Aaron Schock and the Closets of Downton Abbey

Representative Aaron Schock, a Republican from Illinois, pauses while speaking during an interview in Washington, D.C., U.S.,
Representative Aaron Schock, a Republican from Illinois, pauses while speaking during an interview in Washington, D.C., U.S., on Thursday, Jan. 9, 2014. Republicans on the House Ways and Means Committee resisted parts of the early versions of Chairman Dave Campo's plan for the biggest tax-code changes since 1986, said Schock. Photographer: Andrew Harrer/Bloomberg via Getty Images

Who'd have guessed that after years of gay-baiting rumors, U.S. Rep. Aaron Schock (R-Illinois) would have been undone by plain old financial impropriety?

The nitty-gritty details of his undoing are woefully pedestrian, at least when compared with the snowball that started the avalanche: His troubles started after he spent tens of thousands of dollars on redecorating his office, allegedly to look like Downton Abbey. That peculiar bit of gossip led to an investigation that uncovered far more serious financial mismanagement, and rather than deal with the fallout, he simply resigned. Bye, Rep. Felicia (R-Straight-acting).

It's far more fun to talk about the gay rumors than his fiscal shenanigans. Those rumors have followed him throughout his career, fueled in part by the endless parade of flamboyant outfits and shirtless muscle pics on Schock's own Instagram feed. Once he was photographed wearing a pink shirt and teal belt, and given the way the Internet reacted, you'd have thought Liberace had just come out of hiding.

Of course, we don't know for sure whether Schock is gay. All we know is that relatively few heterosexuals are forced from office by an interior decorating scandal.

If Schock is in the closet, it's a closet that he helped perpetuate during his years in Congress. Thanks to his opposition to open military service, marriage equality, and hate crime protection for LGBT people, he earned a perfect 0-percent rating from the Human Rights Campaign. Too bad HRC doesn't award bonus points for best swimwear.

I explain how Schock used the closet to his advantage in this video:

When I talk about Schock's "closet," I mean the system of keeping LGBTs down by intimidating and disadvantaging them. Schock never met an anti-gay law he didn't like, even though he was uncomfortable when asked why. Laws like those Schock supported are designed to oppress gays and lesbians, and they send a clear message: Sure, go ahead and be openly gay; just remember that you could lose your job, your home, your safety, or your life.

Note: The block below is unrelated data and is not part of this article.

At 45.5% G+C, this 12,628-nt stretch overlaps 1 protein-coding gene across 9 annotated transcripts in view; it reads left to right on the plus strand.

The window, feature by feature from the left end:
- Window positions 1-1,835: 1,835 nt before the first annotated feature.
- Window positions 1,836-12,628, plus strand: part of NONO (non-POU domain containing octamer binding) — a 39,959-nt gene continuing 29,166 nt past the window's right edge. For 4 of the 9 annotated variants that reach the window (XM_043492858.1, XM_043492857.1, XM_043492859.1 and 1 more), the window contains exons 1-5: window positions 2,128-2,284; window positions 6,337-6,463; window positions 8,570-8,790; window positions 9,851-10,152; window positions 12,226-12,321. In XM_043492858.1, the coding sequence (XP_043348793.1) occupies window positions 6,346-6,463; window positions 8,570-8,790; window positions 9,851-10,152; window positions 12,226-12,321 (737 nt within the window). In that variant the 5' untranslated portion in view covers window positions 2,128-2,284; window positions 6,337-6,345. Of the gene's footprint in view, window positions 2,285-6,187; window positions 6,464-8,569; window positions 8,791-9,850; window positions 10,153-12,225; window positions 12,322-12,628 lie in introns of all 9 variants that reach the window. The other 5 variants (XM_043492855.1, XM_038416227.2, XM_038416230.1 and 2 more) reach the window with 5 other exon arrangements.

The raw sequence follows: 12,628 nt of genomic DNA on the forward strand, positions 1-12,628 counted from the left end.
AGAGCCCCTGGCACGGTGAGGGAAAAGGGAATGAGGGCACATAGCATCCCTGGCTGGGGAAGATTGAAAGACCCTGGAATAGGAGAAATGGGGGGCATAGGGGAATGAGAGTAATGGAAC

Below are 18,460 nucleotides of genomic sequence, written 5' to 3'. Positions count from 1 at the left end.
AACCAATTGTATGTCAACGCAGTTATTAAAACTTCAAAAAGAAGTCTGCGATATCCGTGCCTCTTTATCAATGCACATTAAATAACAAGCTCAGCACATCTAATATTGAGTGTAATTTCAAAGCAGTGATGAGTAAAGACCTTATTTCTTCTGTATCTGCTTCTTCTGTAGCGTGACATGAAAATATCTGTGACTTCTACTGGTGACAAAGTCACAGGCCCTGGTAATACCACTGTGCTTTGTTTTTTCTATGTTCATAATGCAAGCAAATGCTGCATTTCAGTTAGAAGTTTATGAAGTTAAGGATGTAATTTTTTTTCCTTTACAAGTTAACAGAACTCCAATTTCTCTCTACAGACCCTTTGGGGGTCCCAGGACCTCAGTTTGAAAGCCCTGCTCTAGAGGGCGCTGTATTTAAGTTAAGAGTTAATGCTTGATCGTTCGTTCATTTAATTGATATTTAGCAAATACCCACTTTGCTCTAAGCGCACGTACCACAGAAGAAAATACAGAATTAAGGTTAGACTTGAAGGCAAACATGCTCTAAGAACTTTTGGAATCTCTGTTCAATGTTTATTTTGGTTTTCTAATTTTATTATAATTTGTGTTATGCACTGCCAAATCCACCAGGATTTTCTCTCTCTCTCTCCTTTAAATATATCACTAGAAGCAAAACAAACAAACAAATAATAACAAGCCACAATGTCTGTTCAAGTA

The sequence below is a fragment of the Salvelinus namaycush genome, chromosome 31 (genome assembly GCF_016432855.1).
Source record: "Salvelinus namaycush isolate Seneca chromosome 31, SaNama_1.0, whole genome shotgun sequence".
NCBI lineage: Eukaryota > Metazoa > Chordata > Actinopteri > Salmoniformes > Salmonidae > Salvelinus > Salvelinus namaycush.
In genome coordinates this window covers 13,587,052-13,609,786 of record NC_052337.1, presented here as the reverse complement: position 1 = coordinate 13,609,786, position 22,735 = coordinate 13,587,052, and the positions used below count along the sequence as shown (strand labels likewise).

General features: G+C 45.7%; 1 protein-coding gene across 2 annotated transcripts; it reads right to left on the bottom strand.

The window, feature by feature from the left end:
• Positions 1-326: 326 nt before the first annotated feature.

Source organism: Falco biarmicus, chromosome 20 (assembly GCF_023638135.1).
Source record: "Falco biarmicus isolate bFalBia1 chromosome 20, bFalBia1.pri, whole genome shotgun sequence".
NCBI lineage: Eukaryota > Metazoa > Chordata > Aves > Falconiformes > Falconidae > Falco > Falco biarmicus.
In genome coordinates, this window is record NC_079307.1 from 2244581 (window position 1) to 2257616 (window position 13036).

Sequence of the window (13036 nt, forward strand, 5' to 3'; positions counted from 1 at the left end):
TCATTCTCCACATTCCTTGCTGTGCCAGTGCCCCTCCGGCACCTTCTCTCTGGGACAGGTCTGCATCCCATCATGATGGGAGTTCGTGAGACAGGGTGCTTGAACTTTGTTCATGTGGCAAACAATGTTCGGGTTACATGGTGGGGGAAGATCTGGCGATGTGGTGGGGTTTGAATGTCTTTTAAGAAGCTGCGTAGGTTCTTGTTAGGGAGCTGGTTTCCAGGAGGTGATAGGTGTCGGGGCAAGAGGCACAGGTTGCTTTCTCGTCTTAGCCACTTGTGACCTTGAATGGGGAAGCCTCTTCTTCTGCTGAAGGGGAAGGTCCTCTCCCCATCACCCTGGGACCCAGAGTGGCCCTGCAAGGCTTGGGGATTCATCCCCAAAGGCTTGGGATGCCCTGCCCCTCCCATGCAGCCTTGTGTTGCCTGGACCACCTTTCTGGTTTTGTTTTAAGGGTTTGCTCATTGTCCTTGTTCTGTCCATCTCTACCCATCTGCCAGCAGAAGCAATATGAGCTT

In other words, the closet forces LGBTs to choose between living openly, or being able to participate in society. Come out, and you may lose everything, but keep your mouth shut, and you may have a shot at success.

But for decades, that success has come with a heavy price: The only way to hang on to power was to keep your secret hidden. And that meant perpetuating the closet, passing it along, and forcing others to stay hidden as well.

For example, look at Roy Cohn: He was a closeted gay man who worked with Joe McCarthy on the Communist witch hunts and fabricated the "Lavender Scare," the fear that Russian homosexual spies had infiltrated the government. Aided by Cohn, McCarthy once famously told reporters, "If you want to be against McCarthy, boys, you've got to be either a Communist or a cocksucker." The two men forced countless gays and lesbians out of their jobs, while Cohn maintained his hold on power.

I'm not saying Schock is closeted. I just hope he has a nice safe place for his collection of espadrilles.

It's no wonder that for decades, gays and lesbians chose to stay hidden. I can't blame them: They didn't invent the closet; they inherited it, passed down from one generation to the next. The only way to avoid persecution was to adopt the secrecy of those who came before you.

Peek inside the closets of today's politicians, and you'll see Roy Cohn's remains. And maybe also a pink shirt and teal belt.

Whether he's in the closet himself or just putting others in there, Aaron Schock helped keep that cycle of secrets and intimidation alive. And why not? He probably discovered that there are donors and voters who are hungry for homophobic rhetoric. Like Roy Cohn, he found that the closet could be a means to amass power and influence by exploiting peoples' fear of LGBTs.

But those days are quickly coming to an end. For the first time, it's possible to be successful without choosing the closet. Just look at Neil Patrick Harris, or Barney Frank, or pretty much the entire cast of Glee at this point.

The closet's cycle of secrets and intimidation is finally coming to an end.

Being outed used to mean the end of your career. These days, it means the start of your career on the cover of People magazine. That doesn't mean that Aaron Schock is going to follow in the footsteps of Lance Bass and Clay Aiken. But he and his chest have already posed for the cover of Men's Health. And who among us doesn't have a passion for healthy men?

Is he gay or straight? Who cares. The important thing is that he's an opportunist who used the closet for his own gain with no regard for the harm he caused his LGBT constituents -- or at least he was an opportunist, while the gay-bashing was good. He's getting out of politics at the right time, now that the closet's power is dwindling.

If he's gay, he's a terrible hypocrite. And if he's straight, he's a terrible person. Either way, Congress is rid of him, and now the only person who has to think about Aaron Schock's sexuality is Aaron Schock.

Of course, I'm not saying Schock is as gay as Roy Cohn. But he sure doesn't seem like a Communist to me.